Colour Management for Editors took quite some time to write (ages!) and I had a few more experienced eyes look over it before I hit publish. Hopefully it serves as a useful primer on what you need to know when you head down the rabbit hole…

Better Editing Through Sound Design – This was a fun post to put together, not least because I got to review Film Editing Pro’s latest course (their trailer editing course is essential training, I’d wager!) which included a lot of great sound related tips. That and I got to watch a lot of fun videos on A Quiet Place and sound design in general.

How to Earn Extra Money Freelancing – Possibly the most valuable post to read on the blog in 2018, with a fistful of ideas on how to invest that downtime in money-making ways including renting your gear, teaching, creating stock assets and more.

Posts for Assistant Editors

Master The Workflow review

If you’re looking to become an assistant editor in 2019 then there are few resources I’d recommend more highly than Master The Workflow, which will guide you through everything you need to learn to be an employable assistant editor on a feature film cutting with Avid Media Composer.

In this post I sat down with MTW co-founder Lawrence Jordan to chat about the course, one year on from my initial review and ask whether it’s actually helping people land paying gigs. (Spoiler alert – it is.)

It’s also really worth taking the time to read through the interviews and linked interviews with many of the post-production team from Mission:Impossible Fallout in this post, as it includes insights into the world of the editorial trainee, second assistant editor and VFX editors who worked on the film.

The assistants job is just to make the colorists work as simple as possible. Basically, they should just have to worry about colouring and that’s it. Not deliverables, not alt takes, just colour.

They (colorists) need confidence in their team such that they can sit down, do their creative work, and rely on the team to take care of the rest. – Colorist, Rob Bessette

This post also has some sage advice from working colorists for anyone looking to become an assistant or junior colorist, so if that’s you, be sure to work your way through all the links in the last section of the article.

Interviews with Editors and Film Editing Craft Posts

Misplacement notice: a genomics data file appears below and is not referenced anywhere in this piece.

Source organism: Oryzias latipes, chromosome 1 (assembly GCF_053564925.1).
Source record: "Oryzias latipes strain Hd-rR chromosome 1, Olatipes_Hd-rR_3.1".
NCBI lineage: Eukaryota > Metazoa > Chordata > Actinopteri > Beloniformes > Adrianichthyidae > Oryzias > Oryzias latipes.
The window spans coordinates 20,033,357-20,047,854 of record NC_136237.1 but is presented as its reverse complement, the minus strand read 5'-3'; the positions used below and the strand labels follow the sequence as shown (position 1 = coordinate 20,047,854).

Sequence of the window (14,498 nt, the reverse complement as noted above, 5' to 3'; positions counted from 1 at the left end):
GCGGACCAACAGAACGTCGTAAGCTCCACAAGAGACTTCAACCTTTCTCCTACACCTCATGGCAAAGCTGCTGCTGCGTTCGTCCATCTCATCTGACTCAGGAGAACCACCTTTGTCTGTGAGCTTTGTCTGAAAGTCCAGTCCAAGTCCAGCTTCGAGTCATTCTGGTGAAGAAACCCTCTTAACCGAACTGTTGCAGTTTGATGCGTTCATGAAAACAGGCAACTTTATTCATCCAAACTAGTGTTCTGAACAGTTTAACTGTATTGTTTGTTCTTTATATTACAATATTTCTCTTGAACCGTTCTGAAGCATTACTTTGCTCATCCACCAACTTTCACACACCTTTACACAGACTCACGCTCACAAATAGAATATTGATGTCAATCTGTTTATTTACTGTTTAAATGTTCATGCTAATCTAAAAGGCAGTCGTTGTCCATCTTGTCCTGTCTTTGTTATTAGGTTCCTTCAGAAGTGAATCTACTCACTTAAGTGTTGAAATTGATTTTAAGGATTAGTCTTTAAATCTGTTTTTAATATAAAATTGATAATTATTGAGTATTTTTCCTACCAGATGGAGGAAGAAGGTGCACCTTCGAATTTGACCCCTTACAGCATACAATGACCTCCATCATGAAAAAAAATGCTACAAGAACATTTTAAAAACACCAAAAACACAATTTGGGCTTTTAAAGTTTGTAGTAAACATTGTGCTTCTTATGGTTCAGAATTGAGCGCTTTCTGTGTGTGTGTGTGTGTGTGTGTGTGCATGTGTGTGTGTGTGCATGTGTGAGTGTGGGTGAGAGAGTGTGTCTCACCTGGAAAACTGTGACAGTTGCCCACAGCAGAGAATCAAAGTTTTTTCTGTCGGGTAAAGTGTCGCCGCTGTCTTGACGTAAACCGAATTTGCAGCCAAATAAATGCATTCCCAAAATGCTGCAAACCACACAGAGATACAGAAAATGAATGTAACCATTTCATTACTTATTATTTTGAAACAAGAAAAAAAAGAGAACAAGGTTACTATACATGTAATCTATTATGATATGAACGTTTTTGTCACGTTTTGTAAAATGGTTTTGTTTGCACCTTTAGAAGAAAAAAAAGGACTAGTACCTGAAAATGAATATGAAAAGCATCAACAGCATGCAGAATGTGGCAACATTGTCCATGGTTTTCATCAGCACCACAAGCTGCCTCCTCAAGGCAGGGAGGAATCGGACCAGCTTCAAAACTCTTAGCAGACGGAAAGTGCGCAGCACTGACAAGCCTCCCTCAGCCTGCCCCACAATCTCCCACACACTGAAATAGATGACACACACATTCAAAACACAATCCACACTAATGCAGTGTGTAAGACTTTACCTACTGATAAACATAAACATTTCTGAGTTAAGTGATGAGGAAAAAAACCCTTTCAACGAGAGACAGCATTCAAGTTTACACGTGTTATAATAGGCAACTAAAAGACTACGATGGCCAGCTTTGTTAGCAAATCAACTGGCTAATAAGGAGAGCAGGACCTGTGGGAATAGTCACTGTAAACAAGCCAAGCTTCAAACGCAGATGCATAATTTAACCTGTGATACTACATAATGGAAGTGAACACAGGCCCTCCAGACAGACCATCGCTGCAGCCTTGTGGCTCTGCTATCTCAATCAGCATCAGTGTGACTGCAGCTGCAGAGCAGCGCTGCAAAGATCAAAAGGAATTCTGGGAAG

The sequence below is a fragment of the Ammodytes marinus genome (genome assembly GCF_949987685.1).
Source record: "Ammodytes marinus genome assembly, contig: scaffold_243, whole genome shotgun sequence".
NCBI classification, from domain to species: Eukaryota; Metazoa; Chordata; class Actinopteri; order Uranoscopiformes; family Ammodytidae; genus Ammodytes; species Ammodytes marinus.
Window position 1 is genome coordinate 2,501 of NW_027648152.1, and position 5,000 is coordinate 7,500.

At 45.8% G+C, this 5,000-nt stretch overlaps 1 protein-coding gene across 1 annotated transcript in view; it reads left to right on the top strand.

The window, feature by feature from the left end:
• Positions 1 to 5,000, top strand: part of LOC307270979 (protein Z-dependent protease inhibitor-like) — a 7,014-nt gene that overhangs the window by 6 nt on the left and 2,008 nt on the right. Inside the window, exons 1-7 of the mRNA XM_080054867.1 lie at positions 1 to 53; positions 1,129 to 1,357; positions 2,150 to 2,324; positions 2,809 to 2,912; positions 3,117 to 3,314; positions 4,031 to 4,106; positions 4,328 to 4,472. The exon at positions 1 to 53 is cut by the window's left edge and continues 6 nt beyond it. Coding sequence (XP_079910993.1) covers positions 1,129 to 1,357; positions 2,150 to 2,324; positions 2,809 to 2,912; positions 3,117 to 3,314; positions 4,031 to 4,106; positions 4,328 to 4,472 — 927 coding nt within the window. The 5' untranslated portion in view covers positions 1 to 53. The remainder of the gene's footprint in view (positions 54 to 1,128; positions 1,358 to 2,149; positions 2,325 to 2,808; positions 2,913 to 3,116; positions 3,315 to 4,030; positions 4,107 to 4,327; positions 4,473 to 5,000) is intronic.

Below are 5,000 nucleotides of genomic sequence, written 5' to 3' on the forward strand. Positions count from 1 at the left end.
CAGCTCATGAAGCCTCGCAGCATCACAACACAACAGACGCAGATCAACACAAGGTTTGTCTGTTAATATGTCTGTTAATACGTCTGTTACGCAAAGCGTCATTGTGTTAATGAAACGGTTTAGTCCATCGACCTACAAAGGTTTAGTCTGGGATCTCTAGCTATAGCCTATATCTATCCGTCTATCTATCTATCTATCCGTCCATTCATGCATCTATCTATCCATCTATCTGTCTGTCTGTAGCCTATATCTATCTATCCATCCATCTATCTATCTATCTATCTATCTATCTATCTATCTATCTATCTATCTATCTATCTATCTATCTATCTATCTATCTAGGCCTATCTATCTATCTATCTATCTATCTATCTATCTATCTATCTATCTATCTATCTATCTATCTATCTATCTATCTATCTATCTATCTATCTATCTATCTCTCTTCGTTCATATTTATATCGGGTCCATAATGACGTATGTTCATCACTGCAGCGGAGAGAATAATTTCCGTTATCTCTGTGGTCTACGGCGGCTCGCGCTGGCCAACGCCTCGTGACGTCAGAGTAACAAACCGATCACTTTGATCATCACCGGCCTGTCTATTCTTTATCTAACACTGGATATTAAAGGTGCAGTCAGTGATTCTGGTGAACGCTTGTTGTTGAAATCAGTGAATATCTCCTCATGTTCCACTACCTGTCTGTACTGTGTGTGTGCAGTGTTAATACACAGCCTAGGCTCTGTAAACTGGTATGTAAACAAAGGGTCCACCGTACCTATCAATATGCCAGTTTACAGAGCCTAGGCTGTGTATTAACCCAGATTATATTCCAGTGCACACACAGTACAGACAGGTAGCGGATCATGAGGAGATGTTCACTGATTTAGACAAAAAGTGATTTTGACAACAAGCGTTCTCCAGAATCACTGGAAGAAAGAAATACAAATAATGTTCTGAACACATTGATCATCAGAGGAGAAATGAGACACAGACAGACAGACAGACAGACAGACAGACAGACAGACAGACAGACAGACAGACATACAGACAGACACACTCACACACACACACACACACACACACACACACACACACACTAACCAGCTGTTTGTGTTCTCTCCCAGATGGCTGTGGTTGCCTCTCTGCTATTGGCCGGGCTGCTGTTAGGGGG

What it's like to be a film editor

This was a fun post to pull together because it includes so many excellent recent resources to learn more about what it takes to be a film editor and how they tackle common challenges in the edit suite. There are literally hours and hours of video interviews to enjoy with some of the industry’s best and brightest.

This video essay on Big Little Lies, was the first thing I put into this post on Resources on the Craft of Film Editing 2018, which also includes some other brilliant video essays, film editor interviews and other resources to help you learn more about the craft.

inside editors timelines

This image was the starting point for a post on ‘Exploring Professional Film Editing Timelines‘ as it was possibly the most horrendous thing I’d ever seen. I wonder how DaVinci Resolve’s new ‘flatten timeline’ feature would have taken to it?

The rest of the post does include screen-grabs of actual professional film editing timelines including Kingsman: The Golden Circle, John Wick 2, The Avengers: Infinity War, The Hobbit, Deadpool and more…

I put this post together on legendary editor Thelma Schoonmaker as a companion to my review of Martin Scorsese’s filmmaking masterclass, and it has all the best Thelma related interviews and videos I could find.

Comedy cutting is a real skill. I learned a lot when we were doing The King Of Comedy, from the timing instructions that Jerry Lewis was giving to other actors.

The slight beat, maybe two or three seconds, before you answer a question, or the beat you put in the middle of a line, is all where comedy lies.

Some of the greatest comedians, like Gracie Allen, who I adored, have the greatest senses of timing.

You have to learn how to make comedy work….

Making of Posts

Making of Dunkirk

Somehow the posts I write on the making of certain films always turn out to be the longest, or the most frequently updated. So if you saw these earlier in the year, they no doubt have new additions for you to enjoy.

Inside Dunkirk’s Oscar Winning Editing

The Editing of Mission:Impossible Fallout

The Making of The Old Man and The Gun (including editing in Premiere Pro)

I also updated my post on the making of Blade Runner: 2049 a lot as well this year, along with these other posts too.

What I’m Looking Forward to in 2019

What should I write about in 2019 – let me know what you’re missing!

What you did like most in 2018? Or just hit the comments with some Christmas jokes…

Personally, I’m looking forward to really making the most of all that latest improvements in all the apps I use, as well as playing with and reviewing more innovative gadgets and gizmos. (There are a few in the pipeline!)

Things I’d like to get my hands on include a LoupeDeck, Blackmagic Design eGPU Pro, a Mac Mini (thoughts on that here) and a Wacom Cintiq.

I’m looking forward to cutting more in FCPX, grading more often in DaVinci Resolve and learning to create more polished projects in Premiere Pro through leveraging all their new toolsets.

I’m looking forward to Peace on Earth and Goodwill towards all.

Merry christmas